- Posted by Village Obstetrics
- On March 9, 2009
Like many of Dr. Worth’s patients, I transferred to Village Obstetrics late in my pregnancy, at 34 weeks. After a dissatisfying appointment with one of the doctors in my OB’s megapractice, both a doula and a midwife recommended her to me as a physician friendly to a low-intervention birth.
I met frequently with both Dr. Worth and Dr. Mussalli, who have a truly collaborative practice, and my husband H and I marveled each time at the level of personal care we received (I’d never exchanged emails with my doctor before!). After a couple blood pressure false alarms in labor & delivery, we also got a good first impression of the kindness and care of the staff at St. Vincent’s.
At my 38-week appointment on Tuesday, February 10, I told Dr. Worth I had begun having intense pelvic pressure, so she asked if I wanted her to examine me. To my surprise, I was 2-3 cm dilated and 50% effaced. That night I started having my first “real” contractions, though they were fairly irregular. I told my husband the next morning I had a hunch I would go into serious labor that evening, so he arranged to stay home with me.
We walked to a diner to have breakfast, timing my contractions, and at noon we called my mom, who was planning to drive 8 hours from Virginia to be with us during the birth.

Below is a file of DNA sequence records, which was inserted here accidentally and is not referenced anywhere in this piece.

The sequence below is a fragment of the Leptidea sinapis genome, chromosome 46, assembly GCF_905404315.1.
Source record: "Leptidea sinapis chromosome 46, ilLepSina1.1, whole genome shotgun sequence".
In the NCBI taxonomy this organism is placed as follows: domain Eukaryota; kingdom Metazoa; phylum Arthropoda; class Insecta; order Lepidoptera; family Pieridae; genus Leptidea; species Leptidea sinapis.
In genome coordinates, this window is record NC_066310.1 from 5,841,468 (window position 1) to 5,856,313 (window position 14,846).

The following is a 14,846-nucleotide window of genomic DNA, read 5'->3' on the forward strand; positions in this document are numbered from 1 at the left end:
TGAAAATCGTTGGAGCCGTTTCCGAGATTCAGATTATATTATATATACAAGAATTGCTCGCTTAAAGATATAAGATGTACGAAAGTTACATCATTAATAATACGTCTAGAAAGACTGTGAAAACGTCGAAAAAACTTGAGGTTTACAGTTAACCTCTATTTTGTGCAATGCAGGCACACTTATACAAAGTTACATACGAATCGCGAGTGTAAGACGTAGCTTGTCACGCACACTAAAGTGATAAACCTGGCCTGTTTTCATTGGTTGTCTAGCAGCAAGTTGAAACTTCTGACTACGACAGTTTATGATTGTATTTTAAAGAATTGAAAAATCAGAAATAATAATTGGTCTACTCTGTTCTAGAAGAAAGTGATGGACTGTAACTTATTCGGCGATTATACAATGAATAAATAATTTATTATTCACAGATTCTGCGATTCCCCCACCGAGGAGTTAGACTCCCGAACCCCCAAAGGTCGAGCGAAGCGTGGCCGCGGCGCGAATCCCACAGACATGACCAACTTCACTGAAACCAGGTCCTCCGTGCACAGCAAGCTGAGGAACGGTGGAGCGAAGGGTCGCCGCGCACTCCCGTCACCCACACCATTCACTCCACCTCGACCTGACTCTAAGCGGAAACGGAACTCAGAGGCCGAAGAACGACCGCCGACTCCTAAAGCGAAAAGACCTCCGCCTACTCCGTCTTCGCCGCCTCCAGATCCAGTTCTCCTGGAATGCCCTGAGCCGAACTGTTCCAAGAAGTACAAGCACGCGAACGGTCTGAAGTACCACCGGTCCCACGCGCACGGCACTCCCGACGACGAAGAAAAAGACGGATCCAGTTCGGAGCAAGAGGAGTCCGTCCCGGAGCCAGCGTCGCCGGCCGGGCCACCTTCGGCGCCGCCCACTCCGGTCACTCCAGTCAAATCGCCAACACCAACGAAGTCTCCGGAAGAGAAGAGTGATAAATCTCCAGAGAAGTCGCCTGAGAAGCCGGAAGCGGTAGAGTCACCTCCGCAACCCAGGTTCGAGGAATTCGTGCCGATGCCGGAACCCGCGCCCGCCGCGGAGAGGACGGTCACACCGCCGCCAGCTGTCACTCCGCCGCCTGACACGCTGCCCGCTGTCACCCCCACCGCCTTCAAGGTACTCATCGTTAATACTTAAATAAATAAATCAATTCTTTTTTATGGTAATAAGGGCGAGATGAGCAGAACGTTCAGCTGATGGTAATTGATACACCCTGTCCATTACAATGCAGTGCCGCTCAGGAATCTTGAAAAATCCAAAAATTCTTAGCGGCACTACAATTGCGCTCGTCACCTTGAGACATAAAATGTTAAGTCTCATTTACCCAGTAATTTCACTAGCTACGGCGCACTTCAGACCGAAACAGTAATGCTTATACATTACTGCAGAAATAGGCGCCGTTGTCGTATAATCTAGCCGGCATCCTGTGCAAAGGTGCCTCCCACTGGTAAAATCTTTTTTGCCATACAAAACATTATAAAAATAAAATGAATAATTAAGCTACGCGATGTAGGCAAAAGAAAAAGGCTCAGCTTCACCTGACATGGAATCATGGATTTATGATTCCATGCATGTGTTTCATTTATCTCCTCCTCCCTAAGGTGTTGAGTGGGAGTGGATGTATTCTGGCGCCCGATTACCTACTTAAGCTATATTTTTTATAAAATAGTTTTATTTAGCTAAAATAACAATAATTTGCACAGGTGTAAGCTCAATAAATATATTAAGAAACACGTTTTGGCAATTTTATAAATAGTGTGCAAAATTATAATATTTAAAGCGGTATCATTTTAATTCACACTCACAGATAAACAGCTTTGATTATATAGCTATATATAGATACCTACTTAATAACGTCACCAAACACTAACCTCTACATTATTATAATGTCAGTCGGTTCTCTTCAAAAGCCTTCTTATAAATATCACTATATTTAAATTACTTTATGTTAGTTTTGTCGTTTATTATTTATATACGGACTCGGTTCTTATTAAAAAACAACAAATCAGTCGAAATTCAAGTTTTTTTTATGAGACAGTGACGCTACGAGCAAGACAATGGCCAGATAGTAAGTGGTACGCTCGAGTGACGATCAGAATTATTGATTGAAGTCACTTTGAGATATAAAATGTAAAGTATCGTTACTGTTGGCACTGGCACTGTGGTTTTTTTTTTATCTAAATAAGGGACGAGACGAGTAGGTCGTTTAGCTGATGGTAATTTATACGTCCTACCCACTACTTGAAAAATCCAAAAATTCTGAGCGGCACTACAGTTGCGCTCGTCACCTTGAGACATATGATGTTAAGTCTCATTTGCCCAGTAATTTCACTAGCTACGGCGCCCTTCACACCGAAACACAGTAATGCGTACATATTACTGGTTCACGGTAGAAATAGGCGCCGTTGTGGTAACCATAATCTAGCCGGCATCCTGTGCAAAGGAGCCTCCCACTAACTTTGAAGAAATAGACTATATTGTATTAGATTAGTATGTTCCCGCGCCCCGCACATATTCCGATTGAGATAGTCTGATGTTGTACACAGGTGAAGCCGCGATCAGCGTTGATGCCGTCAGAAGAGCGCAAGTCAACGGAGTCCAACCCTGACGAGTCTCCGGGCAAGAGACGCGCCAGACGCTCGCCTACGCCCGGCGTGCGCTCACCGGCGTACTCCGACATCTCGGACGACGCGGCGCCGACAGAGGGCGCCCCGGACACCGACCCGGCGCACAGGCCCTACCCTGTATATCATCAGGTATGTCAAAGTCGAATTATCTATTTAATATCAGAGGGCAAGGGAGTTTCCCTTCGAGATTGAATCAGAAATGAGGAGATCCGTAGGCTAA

All day the contractions intensified while we watched episodes of Arrested Development and I took baths and finished packing my hospital bag. I called Dr. Worth to let her know things were moving, though we still didn’t know how long it might be until we would need to come to the hospital.
As night fell, it became increasingly clear that my hunch had been right, as the contractions got closer together and more painful and required a lot more focus to get through them. Harry was a godsend, providing encouragement and support, giving counter pressure to my lower back and timing the contractions. When my mom arrived at 10:30p.m., my contractions were 3-4 minutes apart.
We sent Mom off to rest, and my contractions continued to intensify. The contractions were getting harder, and they became more and more frequent – until they seemed to be stalling, and became sporadic.
By 2 a.m. I was feeling drained. We didn’t know where we were in the labor process. We decided to call Dr. Mussalli, who was on call, and he said we should head to the hospital.
When I got admitted at 3 a.m., I was 5 cm dilated and 70% effaced. Our nurse, Lisa, administered a dose of Stadol, which Dr. Worth and I had agreed would be a good choice since I didn’t want an epidural.
Despite my very long prelabor, active labor went quickly, especially after my water broke with a huge gush at 4:30 a.m.
When Dr. Worth arrived, I was exhausted and in the worst part of my labor. She suggested I try pushing once, and from there I would either continue pushing, or could consider an epidural.
I put my chin to my chest and pushed as hard as I could. My husband and mother were by my side, and I could feel the energy in the room starting to jump with nurses gathering around the bed to help.
Within a couple of pushes, my husband leaned towards me, gripped my hand, and said, “I can see her head!”
It was only minutes after that our baby girl, Iris Ellington, came into the world. With the help of the wonderful and supportive nursing staff of St. Vincent’s and Doctors Worth and Mussalli, she was born a petite but healthy 5 lbs. 13 oz. and was 20 inches long.
Because I had a vaginal delivery, didn’t tear, and was feeling well, I was able to leave the hospital after only one night. It felt good to bring the newest member of our family home so soon and so safely.